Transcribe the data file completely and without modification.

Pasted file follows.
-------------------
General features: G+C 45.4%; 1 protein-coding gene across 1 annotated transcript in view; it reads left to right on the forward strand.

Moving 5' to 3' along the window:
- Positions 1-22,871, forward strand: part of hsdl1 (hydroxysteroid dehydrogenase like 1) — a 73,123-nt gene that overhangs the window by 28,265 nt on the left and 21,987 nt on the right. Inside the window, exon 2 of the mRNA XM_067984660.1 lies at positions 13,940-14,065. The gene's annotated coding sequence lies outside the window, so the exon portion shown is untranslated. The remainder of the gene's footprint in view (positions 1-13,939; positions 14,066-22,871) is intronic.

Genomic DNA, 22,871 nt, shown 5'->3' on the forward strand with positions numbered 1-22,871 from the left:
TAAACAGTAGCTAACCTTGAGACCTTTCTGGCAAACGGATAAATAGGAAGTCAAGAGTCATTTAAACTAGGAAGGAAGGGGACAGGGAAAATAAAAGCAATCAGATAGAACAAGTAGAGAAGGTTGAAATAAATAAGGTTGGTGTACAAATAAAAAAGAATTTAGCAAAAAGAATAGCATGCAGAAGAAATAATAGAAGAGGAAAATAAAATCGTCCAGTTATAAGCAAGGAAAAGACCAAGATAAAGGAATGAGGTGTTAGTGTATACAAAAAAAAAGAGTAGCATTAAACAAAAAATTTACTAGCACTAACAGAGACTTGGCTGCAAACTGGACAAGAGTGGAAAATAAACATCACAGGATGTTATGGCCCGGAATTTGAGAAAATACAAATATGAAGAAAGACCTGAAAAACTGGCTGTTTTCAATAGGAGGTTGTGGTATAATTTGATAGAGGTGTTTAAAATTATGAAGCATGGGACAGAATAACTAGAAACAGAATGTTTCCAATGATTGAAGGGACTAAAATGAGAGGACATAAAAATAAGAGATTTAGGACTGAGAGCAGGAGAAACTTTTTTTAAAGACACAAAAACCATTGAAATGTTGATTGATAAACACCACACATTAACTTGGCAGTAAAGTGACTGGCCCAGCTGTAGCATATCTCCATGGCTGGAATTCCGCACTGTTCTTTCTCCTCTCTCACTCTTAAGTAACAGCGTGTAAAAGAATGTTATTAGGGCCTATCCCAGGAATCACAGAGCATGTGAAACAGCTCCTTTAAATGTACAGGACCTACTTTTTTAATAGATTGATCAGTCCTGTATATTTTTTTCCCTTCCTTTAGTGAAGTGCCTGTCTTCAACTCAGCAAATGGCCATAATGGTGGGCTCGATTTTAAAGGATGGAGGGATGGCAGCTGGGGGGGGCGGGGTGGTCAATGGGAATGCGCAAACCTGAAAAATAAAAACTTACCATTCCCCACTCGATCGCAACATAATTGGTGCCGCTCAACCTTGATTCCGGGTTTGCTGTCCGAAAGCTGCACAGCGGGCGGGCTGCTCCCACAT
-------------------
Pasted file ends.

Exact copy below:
General features: G+C 45.4%; 1 protein-coding gene across 1 annotated transcript in view; it reads left to right on the forward strand.

Moving 5' to 3' along the window:
- Positions 1-22,871, forward strand: part of hsdl1 (hydroxysteroid dehydrogenase like 1) — a 73,123-nt gene that overhangs the window by 28,265 nt on the left and 21,987 nt on the right. Inside the window, exon 2 of the mRNA XM_067984660.1 lies at positions 13,940-14,065. The gene's annotated coding sequence lies outside the window, so the exon portion shown is untranslated. The remainder of the gene's footprint in view (positions 1-13,939; positions 14,066-22,871) is intronic.

Genomic DNA, 22,871 nt, shown 5'->3' on the forward strand with positions numbered 1-22,871 from the left:
TAAACAGTAGCTAACCTTGAGACCTTTCTGGCAAACGGATAAATAGGAAGTCAAGAGTCATTTAAACTAGGAAGGAAGGGGACAGGGAAAATAAAAGCAATCAGATAGAACAAGTAGAGAAGGTTGAAATAAATAAGGTTGGTGTACAAATAAAAAAGAATTTAGCAAAAAGAATAGCATGCAGAAGAAATAATAGAAGAGGAAAATAAAATCGTCCAGTTATAAGCAAGGAAAAGACCAAGATAAAGGAATGAGGTGTTAGTGTATACAAAAAAAAAGAGTAGCATTAAACAAAAAATTTACTAGCACTAACAGAGACTTGGCTGCAAACTGGACAAGAGTGGAAAATAAACATCACAGGATGTTATGGCCCGGAATTTGAGAAAATACAAATATGAAGAAAGACCTGAAAAACTGGCTGTTTTCAATAGGAGGTTGTGGTATAATTTGATAGAGGTGTTTAAAATTATGAAGCATGGGACAGAATAACTAGAAACAGAATGTTTCCAATGATTGAAGGGACTAAAATGAGAGGACATAAAAATAAGAGATTTAGGACTGAGAGCAGGAGAAACTTTTTTTAAAGACACAAAAACCATTGAAATGTTGATTGATAAACACCACACATTAACTTGGCAGTAAAGTGACTGGCCCAGCTGTAGCATATCTCCATGGCTGGAATTCCGCACTGTTCTTTCTCCTCTCTCACTCTTAAGTAACAGCGTGTAAAAGAATGTTATTAGGGCCTATCCCAGGAATCACAGAGCATGTGAAACAGCTCCTTTAAATGTACAGGACCTACTTTTTTAATAGATTGATCAGTCCTGTATATTTTTTTCCCTTCCTTTAGTGAAGTGCCTGTCTTCAACTCAGCAAATGGCCATAATGGTGGGCTCGATTTTAAAGGATGGAGGGATGGCAGCTGGGGGGGGCGGGGTGGTCAATGGGAATGCGCAAACCTGAAAAATAAAAACTTACCATTCCCCACTCGATCGCAACATAATTGGTGCCGCTCAACCTTGATTCCGGGTTTGCTGTCCGAAAGCTGCACAGCGGGCGGGCTGCTCCCACAT